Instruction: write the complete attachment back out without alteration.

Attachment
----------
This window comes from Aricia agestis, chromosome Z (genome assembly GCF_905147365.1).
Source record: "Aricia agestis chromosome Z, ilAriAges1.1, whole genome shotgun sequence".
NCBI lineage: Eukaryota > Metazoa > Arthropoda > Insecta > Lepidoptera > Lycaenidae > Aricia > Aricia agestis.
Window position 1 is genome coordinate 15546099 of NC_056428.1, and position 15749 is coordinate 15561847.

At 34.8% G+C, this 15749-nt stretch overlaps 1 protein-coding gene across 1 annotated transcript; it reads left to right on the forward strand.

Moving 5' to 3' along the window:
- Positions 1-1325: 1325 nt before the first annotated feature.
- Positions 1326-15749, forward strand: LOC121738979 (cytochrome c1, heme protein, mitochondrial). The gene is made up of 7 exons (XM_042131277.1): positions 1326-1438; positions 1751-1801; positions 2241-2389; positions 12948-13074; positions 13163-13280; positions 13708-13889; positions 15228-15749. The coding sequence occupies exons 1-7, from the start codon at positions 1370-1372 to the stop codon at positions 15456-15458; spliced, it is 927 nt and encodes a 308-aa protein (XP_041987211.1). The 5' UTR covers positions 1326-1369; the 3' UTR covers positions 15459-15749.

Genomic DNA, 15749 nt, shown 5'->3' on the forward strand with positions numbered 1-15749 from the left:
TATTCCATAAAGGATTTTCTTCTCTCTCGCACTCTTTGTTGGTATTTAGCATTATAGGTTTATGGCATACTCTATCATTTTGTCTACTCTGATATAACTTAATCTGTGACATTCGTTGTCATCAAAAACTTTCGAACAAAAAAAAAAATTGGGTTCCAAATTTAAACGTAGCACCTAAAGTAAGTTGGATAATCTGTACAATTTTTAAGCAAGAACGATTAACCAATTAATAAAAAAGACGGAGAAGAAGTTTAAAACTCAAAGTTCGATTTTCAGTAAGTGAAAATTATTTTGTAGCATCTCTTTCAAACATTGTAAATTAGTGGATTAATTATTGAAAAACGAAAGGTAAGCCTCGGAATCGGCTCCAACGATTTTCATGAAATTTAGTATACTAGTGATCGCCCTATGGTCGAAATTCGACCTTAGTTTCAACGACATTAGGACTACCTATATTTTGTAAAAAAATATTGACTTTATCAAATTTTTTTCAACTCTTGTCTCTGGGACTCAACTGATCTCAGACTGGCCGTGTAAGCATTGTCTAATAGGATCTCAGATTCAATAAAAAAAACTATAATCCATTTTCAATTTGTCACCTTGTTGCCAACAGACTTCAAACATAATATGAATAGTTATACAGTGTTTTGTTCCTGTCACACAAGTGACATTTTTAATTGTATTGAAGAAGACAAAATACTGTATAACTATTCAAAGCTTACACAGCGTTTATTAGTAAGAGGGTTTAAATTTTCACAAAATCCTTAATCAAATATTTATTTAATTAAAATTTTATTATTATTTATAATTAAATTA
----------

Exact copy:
This window comes from Aricia agestis, chromosome Z (genome assembly GCF_905147365.1).
Source record: "Aricia agestis chromosome Z, ilAriAges1.1, whole genome shotgun sequence".
NCBI lineage: Eukaryota > Metazoa > Arthropoda > Insecta > Lepidoptera > Lycaenidae > Aricia > Aricia agestis.
Window position 1 is genome coordinate 15546099 of NC_056428.1, and position 15749 is coordinate 15561847.

At 34.8% G+C, this 15749-nt stretch overlaps 1 protein-coding gene across 1 annotated transcript; it reads left to right on the forward strand.

Moving 5' to 3' along the window:
- Positions 1-1325: 1325 nt before the first annotated feature.
- Positions 1326-15749, forward strand: LOC121738979 (cytochrome c1, heme protein, mitochondrial). The gene is made up of 7 exons (XM_042131277.1): positions 1326-1438; positions 1751-1801; positions 2241-2389; positions 12948-13074; positions 13163-13280; positions 13708-13889; positions 15228-15749. The coding sequence occupies exons 1-7, from the start codon at positions 1370-1372 to the stop codon at positions 15456-15458; spliced, it is 927 nt and encodes a 308-aa protein (XP_041987211.1). The 5' UTR covers positions 1326-1369; the 3' UTR covers positions 15459-15749.

Genomic DNA, 15749 nt, shown 5'->3' on the forward strand with positions numbered 1-15749 from the left:
TATTCCATAAAGGATTTTCTTCTCTCTCGCACTCTTTGTTGGTATTTAGCATTATAGGTTTATGGCATACTCTATCATTTTGTCTACTCTGATATAACTTAATCTGTGACATTCGTTGTCATCAAAAACTTTCGAACAAAAAAAAAAATTGGGTTCCAAATTTAAACGTAGCACCTAAAGTAAGTTGGATAATCTGTACAATTTTTAAGCAAGAACGATTAACCAATTAATAAAAAAGACGGAGAAGAAGTTTAAAACTCAAAGTTCGATTTTCAGTAAGTGAAAATTATTTTGTAGCATCTCTTTCAAACATTGTAAATTAGTGGATTAATTATTGAAAAACGAAAGGTAAGCCTCGGAATCGGCTCCAACGATTTTCATGAAATTTAGTATACTAGTGATCGCCCTATGGTCGAAATTCGACCTTAGTTTCAACGACATTAGGACTACCTATATTTTGTAAAAAAATATTGACTTTATCAAATTTTTTTCAACTCTTGTCTCTGGGACTCAACTGATCTCAGACTGGCCGTGTAAGCATTGTCTAATAGGATCTCAGATTCAATAAAAAAAACTATAATCCATTTTCAATTTGTCACCTTGTTGCCAACAGACTTCAAACATAATATGAATAGTTATACAGTGTTTTGTTCCTGTCACACAAGTGACATTTTTAATTGTATTGAAGAAGACAAAATACTGTATAACTATTCAAAGCTTACACAGCGTTTATTAGTAAGAGGGTTTAAATTTTCACAAAATCCTTAATCAAATATTTATTTAATTAAAATTTTATTATTATTTATAATTAAATTA